By Jeremie Feuillette


What is payment throttling?

Payment throttling refers to the process of limiting the rate of payments processed by a system. It is a  simple rules-based mechanical solution. Some common techniques for payment throttling include:

  1. Fixed-rate limiting: This involves setting a fixed number of payments that can be processed per unit of time (e.g. per second or per minute)
  2. Dynamic rate limiting: This involves adjusting the rate of payments processed based on the current system load, congestion, or other factors
  3. Burst limiting: This involves allowing a temporary increase in the payment processing rate, followed by a reduction to prevent overloading the system
  4. Queue-based throttling: This involves adding payments to a queue and processing them in order, with the rate of processing limited by the size of the queue
  5. Token bucket: This involves issuing a limited number of tokens that represent the right to process payments. Once all tokens have been used, the rate of payment processing is limited until more tokens become available


These techniques can be used alone or in combination, depending on the requirements of the payment system.


Negatives often outweigh the benefits 

Reviewing the above techniques, it is clear that payment throttling can potentially lead to less liquidity risk as it reduces the potential of overloading the payment system and can limit credit facility usage. However, it also results in slower processing times, delayed payments and bottleneck payments. In some cases, this can lead to internal or external system gridlock.

These drawbacks naturally have negative repercussions on a bank’s customer satisfaction. Given this, can we really consider throttling an effective, long-term method for achieving improved liquidity consumption and liquidity risk? Regardless of where one stands on this, we must carefully consider the benefits and drawbacks of payment throttling and strike the right balance between reducing costs and delaying payments.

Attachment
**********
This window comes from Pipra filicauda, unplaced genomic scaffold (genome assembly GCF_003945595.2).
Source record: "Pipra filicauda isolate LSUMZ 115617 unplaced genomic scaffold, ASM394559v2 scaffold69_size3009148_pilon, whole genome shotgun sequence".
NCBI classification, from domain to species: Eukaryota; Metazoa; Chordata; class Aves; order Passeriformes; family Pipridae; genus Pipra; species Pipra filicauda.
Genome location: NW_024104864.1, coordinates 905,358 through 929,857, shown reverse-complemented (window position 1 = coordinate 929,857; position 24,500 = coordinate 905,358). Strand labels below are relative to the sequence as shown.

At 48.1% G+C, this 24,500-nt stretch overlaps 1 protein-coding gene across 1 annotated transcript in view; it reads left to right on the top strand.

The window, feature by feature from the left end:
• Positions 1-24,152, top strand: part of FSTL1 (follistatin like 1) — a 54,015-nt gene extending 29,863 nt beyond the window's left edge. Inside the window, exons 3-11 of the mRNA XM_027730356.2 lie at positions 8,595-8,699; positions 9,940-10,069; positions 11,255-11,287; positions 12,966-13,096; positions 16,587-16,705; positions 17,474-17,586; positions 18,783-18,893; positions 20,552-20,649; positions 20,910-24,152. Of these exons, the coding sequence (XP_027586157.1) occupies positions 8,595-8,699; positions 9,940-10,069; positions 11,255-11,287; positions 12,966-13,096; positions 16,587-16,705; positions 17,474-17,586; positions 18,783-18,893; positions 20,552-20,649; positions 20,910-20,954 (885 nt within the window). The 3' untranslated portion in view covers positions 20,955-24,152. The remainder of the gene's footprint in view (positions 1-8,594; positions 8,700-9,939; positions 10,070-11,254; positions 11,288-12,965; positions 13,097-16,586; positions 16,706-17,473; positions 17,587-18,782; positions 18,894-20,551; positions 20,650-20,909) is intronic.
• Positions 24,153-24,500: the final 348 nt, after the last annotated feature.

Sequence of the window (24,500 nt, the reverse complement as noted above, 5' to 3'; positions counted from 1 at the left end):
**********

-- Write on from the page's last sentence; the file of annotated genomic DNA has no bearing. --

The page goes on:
FNA’s Intelligent Liquidity Optimization: benefits without the drawbacks

FNA’s Intelligent Liquidity Optimization (ILO) manages this fine balance between liquidity usage and delays by intelligently resequencing payments, providing the benefits of reduced liquidity costs while also carefully calibrating and managing any payment delays.

FNA’s ILO solution leverages multiple synchronized Liquidity Saving Mechanism (LSM) algorithms for optimization along with network analytics for monitoring and understanding system dynamics. The LSM algorithms are used in the world’s largest wholesale payment systems and financial market infrastructures to provide the optimal resequencing of payment and minimize both liquidity usage, including LNNCP, and payment delays. The solution integrates bank and corporate real-world constraints, such as max LNNCP, max outflow/throughput, DVP, PVP, client pooling/netting, max overdraft and facility limit, and the inclusion of priority payment (margin call)  and client SLAs.

Let’s go through a simple example of 3 accounts and 2 payments to understand the differences between optimization and throttling. In this example, we assume that we want to have a Max LNNCP (overdraft for simplification) of 10:


1.Baseline: Two payments between three accounts in classic FIFO result in a total LNCCP (overdraft) of 20 and no payment delays.


2. Optimization with FNA’s ILO: The same two payments but now in a different order reduces the LNCCP by 50%, from 20 to 10, and also does produce only limited delay.

3. Throttling: despite the same two payments as the above two scenarios, throttling would result in a gridlock situation due to the overdraft limit being already reached. Thus would result in payment delays and unsatisfied customers (internal or external), in addition to being subject to potential technical default/ insolvency.

In a real-world setting, the volume and value of transactions and accounts are huge. The negative impacts of throttling on payment delay, gridlocks and customer satisfaction are also significant and difficult to manage from a bank operations perspective.


Can optimization and throttling cohabit?

Yes, throttling can be useful as a secondary control during black swan events, such as market crashes or major geopolitical instability.

However, the benefits of prioritizing intelligent optimization and resequencing of payments are clear.

For further information on FNA’s ILO solution, please visit

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